Visit Melissa at Glamazon Mormon Mom

I am a 30-year-old amazon (ahem, I mean Glamazon). Seriously. 5’11”. I am a stay-at-home mama to four kids, the oldest is five. Hubby and I have been married for seven years, and we live in a small town. Blogging is my way of staying sane, and making stories funny, otherwise I would probably be crying.

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16 Comments leave one →
  1. February 3, 2010 6:51 am

    I think we all think we’ll be great moms, and then reality hits. But the things like you mentioned don’t make us bad moms.

    My daughter was an angel all through babyhood and the toddler days. We thought our son would be the same way. Um, no! He didn’t figure out how to nap until 4 months and he always was getting into things he shouldn’t (still does)!

    • February 3, 2010 7:19 am

      Evonne-I once had someone tell me our second children remind us that most of the time our kids’ behavior doesn’t have much to do with us as parents! (Good and bad). Thanks for commenting!

  2. February 3, 2010 6:58 am

    Oh man, I so related. Not a great mom at all. I just found out this morning that because my five year old doesn’t know how to tie his shoes, he’s having a girl in his class tie them for him. I guess we need to get working on that.

    • February 3, 2010 7:20 am

      Kmama- Hey, he is a smart kid-he’s got a girl to do it for him! πŸ™‚ Glad to hear someone relates, and I’m not the only one! Thanks for commenting.

  3. February 3, 2010 8:36 am

    Despite what you say, I think you are an amazing mom! You are one tough cookie!

  4. February 3, 2010 9:26 am

    WOW! What an interesting life!! I loved this post! It’s so true about people being child experts until they have children on their own.

    I follow glamazon mom already and I LOVE her blog!!

  5. February 3, 2010 9:28 am

    Loved this post! It is so true.. how many things did we say we would or would not do when we were moms.. and then well we have kids. The first usually is great and you hold pretty true to what you said, but throw in another, and who is this person that I have become???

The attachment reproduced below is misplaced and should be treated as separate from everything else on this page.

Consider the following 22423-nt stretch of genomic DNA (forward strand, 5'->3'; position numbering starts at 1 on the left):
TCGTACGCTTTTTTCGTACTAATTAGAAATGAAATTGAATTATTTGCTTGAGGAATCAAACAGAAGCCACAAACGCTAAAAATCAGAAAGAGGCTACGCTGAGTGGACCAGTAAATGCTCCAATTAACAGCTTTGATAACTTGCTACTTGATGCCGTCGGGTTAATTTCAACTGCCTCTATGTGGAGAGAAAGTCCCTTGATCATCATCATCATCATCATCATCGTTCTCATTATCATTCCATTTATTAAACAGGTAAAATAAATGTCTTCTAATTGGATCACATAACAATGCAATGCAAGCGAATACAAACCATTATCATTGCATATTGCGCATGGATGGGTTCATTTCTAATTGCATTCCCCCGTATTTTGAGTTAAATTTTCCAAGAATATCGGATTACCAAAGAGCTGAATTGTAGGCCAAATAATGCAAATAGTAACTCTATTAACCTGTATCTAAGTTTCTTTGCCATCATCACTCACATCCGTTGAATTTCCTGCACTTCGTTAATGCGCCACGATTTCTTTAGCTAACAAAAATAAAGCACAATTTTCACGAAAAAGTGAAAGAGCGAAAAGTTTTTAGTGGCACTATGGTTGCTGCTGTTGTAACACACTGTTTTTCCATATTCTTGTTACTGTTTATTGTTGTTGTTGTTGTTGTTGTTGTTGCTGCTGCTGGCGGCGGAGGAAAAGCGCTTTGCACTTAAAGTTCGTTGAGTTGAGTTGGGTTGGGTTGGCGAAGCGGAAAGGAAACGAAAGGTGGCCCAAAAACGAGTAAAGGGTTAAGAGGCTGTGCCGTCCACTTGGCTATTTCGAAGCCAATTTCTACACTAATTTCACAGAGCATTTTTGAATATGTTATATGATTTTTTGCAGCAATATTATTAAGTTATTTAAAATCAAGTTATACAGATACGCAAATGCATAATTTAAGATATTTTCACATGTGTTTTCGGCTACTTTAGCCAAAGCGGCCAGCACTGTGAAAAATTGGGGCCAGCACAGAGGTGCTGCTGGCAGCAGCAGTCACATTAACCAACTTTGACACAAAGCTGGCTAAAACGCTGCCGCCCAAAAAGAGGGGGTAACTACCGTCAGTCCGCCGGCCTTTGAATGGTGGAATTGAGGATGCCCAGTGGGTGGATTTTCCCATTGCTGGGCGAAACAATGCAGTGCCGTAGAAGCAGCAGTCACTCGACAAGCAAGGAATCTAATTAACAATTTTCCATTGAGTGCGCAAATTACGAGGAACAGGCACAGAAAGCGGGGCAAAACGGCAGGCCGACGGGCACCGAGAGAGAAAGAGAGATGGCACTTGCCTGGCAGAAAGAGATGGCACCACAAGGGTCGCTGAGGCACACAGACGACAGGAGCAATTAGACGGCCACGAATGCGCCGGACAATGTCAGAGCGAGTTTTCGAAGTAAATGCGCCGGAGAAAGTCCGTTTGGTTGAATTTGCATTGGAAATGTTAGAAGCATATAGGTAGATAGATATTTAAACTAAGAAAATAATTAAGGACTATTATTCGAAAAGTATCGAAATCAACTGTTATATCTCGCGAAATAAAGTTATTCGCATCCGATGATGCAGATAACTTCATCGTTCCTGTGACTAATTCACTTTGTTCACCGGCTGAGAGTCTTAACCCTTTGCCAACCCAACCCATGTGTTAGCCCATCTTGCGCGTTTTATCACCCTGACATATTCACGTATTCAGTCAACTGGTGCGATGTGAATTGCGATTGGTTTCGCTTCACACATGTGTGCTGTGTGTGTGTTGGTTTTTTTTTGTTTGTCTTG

• February 3, 2010 11:42 am

      Thanks Emmy! It’s niceknowing i’m not the only one πŸ™‚

  6. February 4, 2010 12:35 am

    I think it’s pretty awesome that you brought home your son!

    We’re just about to the 6 month mark with our youngest and anxious so see how her personality trends. At this point, super mellow and laid back. But, her sister only has two modes. ON and sleeping.

    • February 4, 2010 3:26 pm

      Thanks Monica! It’s fun when their personality starts to show…well, normally fun. Unless they are screamers πŸ™‚

  7. February 4, 2010 10:40 am

    This is one of the most honest and well-written blog posts any mom has ever written. You summed it all up perfectly. None of us are perfect moms. If you think someone is the “perfect mom” go home with them one weekend and watch the psychosis sneak out!

  8. February 5, 2010 6:45 am

    OH My gosh! I glogged today and you and I could have written our posts together !! Go read my post over at ambers blog to see what I mean ! REALLY .. it’s eerie!!

    http://amber-laha.blogspot.com/

    BFF!!!!!

    XOXO
    SUPAH

  9. February 6, 2010 7:03 am

    If you think it’s hard now, you wait until they’re teenagers πŸ˜›

    I like what you say tho. Because so many of those mums of perfect babies who think they’re doing really well try to give advice on how to deal with teens.

    They have NO idea! For six years, it’s just like trying to rationalise with your six-month-old or communicating with an alien πŸ™‚

    And then, when they’re in about the last teenage year, it starts to calm down a bit. They start to be able to think things through better.

    It’s not perfect – I believe it’s been said that they are not emotionally mature until they are 23/24 – but it does start to get a bit less like banging your head against a brick wall.